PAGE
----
One of the gardens now has a small pond, which is a busy frog breeding ground in the spring, while flowers and trees attract bees, butterflies and insects of huge variety. The rise in insects, alongside bird boxes, feeders and baths have also brought birds to the gardens, including goldfinches, robins and wrens. James also mentions their resident peregrine falcon family, which has been visiting for the previous few years. He laughs as he recalls the youngsters hurtling around last summer.

Most of the gardens now have their own composting set-up, with hot boxes producing homemade compost to feed the gardens sustainably. In the Swedenborg Square Orchard, the team have built three wormeries and four hot boxes, meaning neighbours and local residents can recycle their kitchen scraps. The composting side of the community is going so well in fact, the local council encourages other allotment and community groups to pay E1CG a visit to talk about all things compost!

Growing the E1CG profile

Next in the group’s sights is to work in partnership with landlords, landowners and the local council to improve biodiversity and create more sustainable gardens and green spaces for the community. Raising awareness for the group is important for this next step. Two small grants allowed the team to put on garden tours last year, to build awareness of the E1CG work and encourage new members to join them.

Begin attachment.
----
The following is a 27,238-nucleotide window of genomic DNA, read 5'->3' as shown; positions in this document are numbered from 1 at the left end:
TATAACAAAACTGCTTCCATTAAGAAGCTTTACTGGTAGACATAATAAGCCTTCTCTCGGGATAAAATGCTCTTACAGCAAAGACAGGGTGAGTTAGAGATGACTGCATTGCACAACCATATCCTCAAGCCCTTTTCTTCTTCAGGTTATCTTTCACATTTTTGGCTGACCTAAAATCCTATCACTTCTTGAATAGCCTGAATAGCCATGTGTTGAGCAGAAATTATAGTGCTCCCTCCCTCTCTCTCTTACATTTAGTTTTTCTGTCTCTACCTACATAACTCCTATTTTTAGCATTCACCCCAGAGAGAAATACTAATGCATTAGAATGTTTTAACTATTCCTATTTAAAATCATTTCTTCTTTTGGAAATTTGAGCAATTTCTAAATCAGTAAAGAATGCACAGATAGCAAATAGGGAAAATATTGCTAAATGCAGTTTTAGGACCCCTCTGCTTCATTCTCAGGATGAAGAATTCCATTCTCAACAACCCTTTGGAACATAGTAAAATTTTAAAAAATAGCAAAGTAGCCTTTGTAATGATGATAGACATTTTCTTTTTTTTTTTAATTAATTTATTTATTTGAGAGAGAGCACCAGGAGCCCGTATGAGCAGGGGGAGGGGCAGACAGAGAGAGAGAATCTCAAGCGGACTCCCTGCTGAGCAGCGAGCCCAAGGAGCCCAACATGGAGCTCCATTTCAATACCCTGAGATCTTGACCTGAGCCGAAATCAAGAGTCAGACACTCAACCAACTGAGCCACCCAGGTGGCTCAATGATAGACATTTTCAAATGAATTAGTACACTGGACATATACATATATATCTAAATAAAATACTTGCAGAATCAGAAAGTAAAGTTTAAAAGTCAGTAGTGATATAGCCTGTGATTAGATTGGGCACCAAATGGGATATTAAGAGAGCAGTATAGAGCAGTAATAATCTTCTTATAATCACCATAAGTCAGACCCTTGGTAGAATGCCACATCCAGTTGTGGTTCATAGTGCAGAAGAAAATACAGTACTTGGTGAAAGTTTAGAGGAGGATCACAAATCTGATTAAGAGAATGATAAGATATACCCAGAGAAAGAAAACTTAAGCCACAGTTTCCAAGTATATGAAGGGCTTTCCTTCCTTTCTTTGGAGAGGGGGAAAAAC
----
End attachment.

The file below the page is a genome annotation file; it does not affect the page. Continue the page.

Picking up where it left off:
This summer, the E1CG team have been invited to be a part of the Tower of London Superbloom Communities project, to celebrate the Queen’s Platinum Jubilee. Genia and James, representing E1CG, visited the moat for a day of planting, and the group has also been given a selection of annual and perennial wildflower seeds by Historic Royal Palaces as part of the project. The aim is to help communities across London grow a rich tapestry of colour and biodiversity this summer.


Bringing people and nature together

For many members, simply being a part of a vibrant, diverse network of people brings the community together. It’s as much a social club as it is a gardening group, and specialises in building confidence and sharing knowledge. The great thing about managing seven diverse gardens is the variety of skills to be learned.

Variety is a key way of getting the community children involved in the gardens too, who are encouraged to get stuck in. Watering, creating bug hotels and planting flowers for pollinators are particular hits. Come Halloween, the Botanical Woodland Glade at Vaughan Way is lavishly decorated by John, for local families to enjoy. Two neighbourhood nurseries also often pop round to the allotments so the children can discover new plants and meet the wildlife.

“Since the lockdown, we’ve met a lot more local people, as they’ve been working from home.” explains James, “We’ve found more families are heading out for a walk together, and discover this lovely area in the heart of the city.” These chance encounters are a great way for the group to encourage people to join the E1CG team. For the founding members, the level of interest in gardening in London has been a delightful surprise, and is proof that community gardening groups such as this are so important, for people and nature.

Discover more inspirational community gardening stories, and share your own wild community tales with us, by joining the vibrant Nature on Your Doorstep Facebook group!